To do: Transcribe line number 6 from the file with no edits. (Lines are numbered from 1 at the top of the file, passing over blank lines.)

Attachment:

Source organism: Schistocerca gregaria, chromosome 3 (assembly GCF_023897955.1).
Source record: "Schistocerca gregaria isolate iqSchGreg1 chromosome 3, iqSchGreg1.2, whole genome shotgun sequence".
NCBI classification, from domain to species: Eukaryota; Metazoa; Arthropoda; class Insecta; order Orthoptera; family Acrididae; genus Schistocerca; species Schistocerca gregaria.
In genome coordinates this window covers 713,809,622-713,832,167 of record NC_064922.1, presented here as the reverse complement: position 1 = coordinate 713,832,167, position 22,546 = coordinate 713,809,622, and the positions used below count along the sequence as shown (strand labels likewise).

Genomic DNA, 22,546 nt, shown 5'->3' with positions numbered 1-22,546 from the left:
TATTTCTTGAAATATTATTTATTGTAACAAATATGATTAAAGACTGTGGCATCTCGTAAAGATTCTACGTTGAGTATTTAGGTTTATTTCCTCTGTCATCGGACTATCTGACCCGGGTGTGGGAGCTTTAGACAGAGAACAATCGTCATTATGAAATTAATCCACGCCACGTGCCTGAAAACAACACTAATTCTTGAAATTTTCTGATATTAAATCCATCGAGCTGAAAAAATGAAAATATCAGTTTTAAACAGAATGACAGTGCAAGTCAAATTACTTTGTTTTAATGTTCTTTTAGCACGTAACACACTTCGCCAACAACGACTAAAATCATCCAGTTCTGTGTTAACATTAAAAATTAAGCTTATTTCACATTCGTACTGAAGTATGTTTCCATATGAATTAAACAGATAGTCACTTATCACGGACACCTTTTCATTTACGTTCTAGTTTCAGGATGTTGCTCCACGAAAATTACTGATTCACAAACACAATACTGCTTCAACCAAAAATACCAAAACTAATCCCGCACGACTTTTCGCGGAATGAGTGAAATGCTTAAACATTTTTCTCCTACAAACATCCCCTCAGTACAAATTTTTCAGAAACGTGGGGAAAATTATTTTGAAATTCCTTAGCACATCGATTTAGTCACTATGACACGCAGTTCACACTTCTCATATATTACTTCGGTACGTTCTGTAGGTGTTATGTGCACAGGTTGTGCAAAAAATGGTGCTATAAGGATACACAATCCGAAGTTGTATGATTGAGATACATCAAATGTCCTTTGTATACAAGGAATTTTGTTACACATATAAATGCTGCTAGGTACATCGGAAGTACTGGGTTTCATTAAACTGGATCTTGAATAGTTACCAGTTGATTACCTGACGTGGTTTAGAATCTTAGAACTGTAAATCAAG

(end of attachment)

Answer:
TATTTCTTGAAATATTATTTATTGTAACAAATATGATTAAAGACTGTGGCATCTCGTAAAGATTCTACGTTGAGTATTTAGGTTTATTTCCTCTGTCATCGGACTATCTGACCCGGGTGTGGGAGCTTTAGACAGAGAACAATCGTCATTATGAAATTAATCCACGCCACGTGCCTGAAAACAACACTAATTCTTGAAATTTTCTGATATTAAATCCATCGAGCTGAAAAAATGAAAATATCAGTTTTAAACAGAATGACAGTGCAAGTCAAATTACTTTGTTTTAATGTTCTTTTAGCACGTAACACACTTCGCCAACAACGACTAAAATCATCCAGTTCTGTGTTAACATTAAAAATTAAGCTTATTTCACATTCGTACTGAAGTATGTTTCCATATGAATTAAACAGATAGTCACTTATCACGGACACCTTTTCATTTACGTTCTAGTTTCAGGATGTTGCTCCACGAAAATTACTGATTCACAAACACAATACTGCTTCAACCAAAAATACCAAAACTAATCCCGCACGACTTTTCGCGGAATGAGTGAAATGCTTAAACATTTTTCTCCTACAAACATCCCCTCAGTACAAATTTTTCAGAAACGTGGGGAAAATTATTTTGAAATTCCTTAGCACATCGATTTAGTCACTATGACACGCAGTTCACACTTCTCATATATTACTTCGGTACGTTCTGTAGGTGTTATGTGCACAGGTTGTGCAAAAAATGGTGCTATAAGGATACACAATCCGAAGTTGTATGATTGAGATACATCAAATGTCCTTTGTATACAAGGAATTTTGTTACACATATAAATGCTGCTAGGTACATCGGAAGTACTGGGTTTCATTAAACTGGATCTTGAATAGTTACCAGTTGATTACCTGACGTGGTTTAGAATCTTAGAACTGTAAATCAAG